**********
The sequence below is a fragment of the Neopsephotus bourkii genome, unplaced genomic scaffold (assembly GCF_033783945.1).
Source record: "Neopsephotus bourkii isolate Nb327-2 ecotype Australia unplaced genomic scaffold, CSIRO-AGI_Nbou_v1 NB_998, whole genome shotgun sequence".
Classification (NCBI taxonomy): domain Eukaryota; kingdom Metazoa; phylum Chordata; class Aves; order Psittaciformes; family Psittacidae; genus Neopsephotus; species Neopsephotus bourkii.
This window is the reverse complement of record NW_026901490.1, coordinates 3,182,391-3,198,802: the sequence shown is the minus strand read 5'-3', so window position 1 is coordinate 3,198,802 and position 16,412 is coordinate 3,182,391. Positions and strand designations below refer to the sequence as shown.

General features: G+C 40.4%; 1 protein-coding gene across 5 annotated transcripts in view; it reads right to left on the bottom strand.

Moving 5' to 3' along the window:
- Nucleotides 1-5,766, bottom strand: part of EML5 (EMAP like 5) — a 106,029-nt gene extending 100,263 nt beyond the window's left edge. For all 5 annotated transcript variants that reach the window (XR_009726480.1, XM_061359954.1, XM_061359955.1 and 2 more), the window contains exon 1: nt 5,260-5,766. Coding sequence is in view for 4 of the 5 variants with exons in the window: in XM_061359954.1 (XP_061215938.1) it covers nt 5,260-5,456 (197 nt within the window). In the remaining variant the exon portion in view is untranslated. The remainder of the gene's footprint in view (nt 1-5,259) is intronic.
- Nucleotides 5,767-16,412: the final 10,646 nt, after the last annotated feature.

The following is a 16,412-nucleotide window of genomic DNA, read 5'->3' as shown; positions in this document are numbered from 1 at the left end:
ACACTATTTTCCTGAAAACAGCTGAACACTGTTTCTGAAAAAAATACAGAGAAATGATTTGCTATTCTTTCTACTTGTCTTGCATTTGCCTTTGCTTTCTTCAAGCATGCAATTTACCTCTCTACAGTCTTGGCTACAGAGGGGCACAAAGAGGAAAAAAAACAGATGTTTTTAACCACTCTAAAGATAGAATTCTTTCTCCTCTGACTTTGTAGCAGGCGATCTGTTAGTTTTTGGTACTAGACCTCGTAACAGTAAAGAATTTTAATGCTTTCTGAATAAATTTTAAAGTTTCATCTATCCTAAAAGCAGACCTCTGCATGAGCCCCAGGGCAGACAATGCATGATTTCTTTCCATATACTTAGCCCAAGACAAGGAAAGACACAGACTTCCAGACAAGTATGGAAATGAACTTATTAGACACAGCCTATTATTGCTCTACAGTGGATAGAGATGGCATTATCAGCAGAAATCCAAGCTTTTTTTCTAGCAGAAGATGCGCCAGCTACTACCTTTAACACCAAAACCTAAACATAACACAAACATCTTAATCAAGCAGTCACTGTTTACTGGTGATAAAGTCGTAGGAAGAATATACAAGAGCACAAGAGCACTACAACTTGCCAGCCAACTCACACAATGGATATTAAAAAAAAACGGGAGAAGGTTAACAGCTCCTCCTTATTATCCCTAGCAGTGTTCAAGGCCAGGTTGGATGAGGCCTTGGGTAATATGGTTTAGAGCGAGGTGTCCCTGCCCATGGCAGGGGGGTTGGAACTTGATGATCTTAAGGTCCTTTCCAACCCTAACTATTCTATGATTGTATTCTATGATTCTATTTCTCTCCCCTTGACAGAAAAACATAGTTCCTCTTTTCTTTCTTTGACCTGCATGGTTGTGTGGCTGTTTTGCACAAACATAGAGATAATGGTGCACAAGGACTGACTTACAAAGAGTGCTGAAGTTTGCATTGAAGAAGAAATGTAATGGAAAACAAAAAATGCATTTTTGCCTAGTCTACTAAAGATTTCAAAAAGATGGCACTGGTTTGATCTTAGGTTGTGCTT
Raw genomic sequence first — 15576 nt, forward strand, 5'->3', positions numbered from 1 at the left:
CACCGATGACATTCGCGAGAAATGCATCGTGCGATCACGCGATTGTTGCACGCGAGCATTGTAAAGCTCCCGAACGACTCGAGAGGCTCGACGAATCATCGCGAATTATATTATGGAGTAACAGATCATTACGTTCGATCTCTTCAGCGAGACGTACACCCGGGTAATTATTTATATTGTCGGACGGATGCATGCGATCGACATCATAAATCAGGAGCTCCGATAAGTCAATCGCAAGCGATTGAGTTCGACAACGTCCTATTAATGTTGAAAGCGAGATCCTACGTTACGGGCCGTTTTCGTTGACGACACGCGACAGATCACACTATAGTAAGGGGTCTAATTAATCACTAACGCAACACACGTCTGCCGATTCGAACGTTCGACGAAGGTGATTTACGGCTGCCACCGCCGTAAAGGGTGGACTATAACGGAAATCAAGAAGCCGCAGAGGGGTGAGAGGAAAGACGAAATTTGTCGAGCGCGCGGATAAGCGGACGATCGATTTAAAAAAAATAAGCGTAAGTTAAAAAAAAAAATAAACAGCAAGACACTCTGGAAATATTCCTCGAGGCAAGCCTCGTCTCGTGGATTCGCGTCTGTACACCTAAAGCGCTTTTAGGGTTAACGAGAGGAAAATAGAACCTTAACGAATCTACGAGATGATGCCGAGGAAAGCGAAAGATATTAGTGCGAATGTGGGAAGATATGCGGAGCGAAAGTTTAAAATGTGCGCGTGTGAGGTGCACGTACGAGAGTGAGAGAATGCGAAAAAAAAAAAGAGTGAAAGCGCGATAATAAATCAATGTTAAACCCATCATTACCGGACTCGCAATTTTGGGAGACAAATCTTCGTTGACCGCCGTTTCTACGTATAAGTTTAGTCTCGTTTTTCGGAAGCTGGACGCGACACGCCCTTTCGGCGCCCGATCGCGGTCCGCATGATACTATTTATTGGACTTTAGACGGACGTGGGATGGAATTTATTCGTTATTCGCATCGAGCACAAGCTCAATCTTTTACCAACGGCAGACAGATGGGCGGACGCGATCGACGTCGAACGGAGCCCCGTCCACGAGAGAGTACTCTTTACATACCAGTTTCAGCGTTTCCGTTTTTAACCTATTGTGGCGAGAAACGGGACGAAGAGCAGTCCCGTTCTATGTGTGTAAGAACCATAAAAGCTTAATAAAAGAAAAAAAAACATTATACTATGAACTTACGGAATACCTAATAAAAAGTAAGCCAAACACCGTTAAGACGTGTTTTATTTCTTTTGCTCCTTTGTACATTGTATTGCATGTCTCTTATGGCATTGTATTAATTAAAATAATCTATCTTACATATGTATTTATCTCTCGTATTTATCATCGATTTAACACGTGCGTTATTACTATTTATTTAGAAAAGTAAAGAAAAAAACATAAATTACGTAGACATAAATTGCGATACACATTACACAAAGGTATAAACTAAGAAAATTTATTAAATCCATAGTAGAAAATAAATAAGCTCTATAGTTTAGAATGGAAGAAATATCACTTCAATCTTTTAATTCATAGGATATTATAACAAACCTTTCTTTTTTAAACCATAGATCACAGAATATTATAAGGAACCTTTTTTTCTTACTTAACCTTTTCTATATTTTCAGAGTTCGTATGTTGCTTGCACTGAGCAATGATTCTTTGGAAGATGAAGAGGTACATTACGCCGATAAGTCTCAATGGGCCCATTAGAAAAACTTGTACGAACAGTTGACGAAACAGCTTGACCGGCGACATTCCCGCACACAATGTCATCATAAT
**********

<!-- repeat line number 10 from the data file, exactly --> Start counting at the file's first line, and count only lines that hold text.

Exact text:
ACACTATTTTCCTGAAAACAGCTGAACACTGTTTCTGAAAAAAATACAGAGAAATGATTTGCTATTCTTTCTACTTGTCTTGCATTTGCCTTTGCTTTCTTCAAGCATGCAATTTACCTCTCTACAGTCTTGGCTACAGAGGGGCACAAAGAGGAAAAAAAACAGATGTTTTTAACCACTCTAAAGATAGAATTCTTTCTCCTCTGACTTTGTAGCAGGCGATCTGTTAGTTTTTGGTACTAGACCTCGTAACAGTAAAGAATTTTAATGCTTTCTGAATAAATTTTAAAGTTTCATCTATCCTAAAAGCAGACCTCTGCATGAGCCCCAGGGCAGACAATGCATGATTTCTTTCCATATACTTAGCCCAAGACAAGGAAAGACACAGACTTCCAGACAAGTATGGAAATGAACTTATTAGACACAGCCTATTATTGCTCTACAGTGGATAGAGATGGCATTATCAGCAGAAATCCAAGCTTTTTTTCTAGCAGAAGATGCGCCAGCTACTACCTTTAACACCAAAACCTAAACATAACACAAACATCTTAATCAAGCAGTCACTGTTTACTGGTGATAAAGTCGTAGGAAGAATATACAAGAGCACAAGAGCACTACAACTTGCCAGCCAACTCACACAATGGATATTAAAAAAAAACGGGAGAAGGTTAACAGCTCCTCCTTATTATCCCTAGCAGTGTTCAAGGCCAGGTTGGATGAGGCCTTGGGTAATATGGTTTAGAGCGAGGTGTCCCTGCCCATGGCAGGGGGGTTGGAACTTGATGATCTTAAGGTCCTTTCCAACCCTAACTATTCTATGATTGTATTCTATGATTCTATTTCTCTCCCCTTGACAGAAAAACATAGTTCCTCTTTTCTTTCTTTGACCTGCATGGTTGTGTGGCTGTTTTGCACAAACATAGAGATAATGGTGCACAAGGACTGACTTACAAAGAGTGCTGAAGTTTGCATTGAAGAAGAAATGTAATGGAAAACAAAAAATGCATTTTTGCCTAGTCTACTAAAGATTTCAAAAAGATGGCACTGGTTTGATCTTAGGTTGTGCTT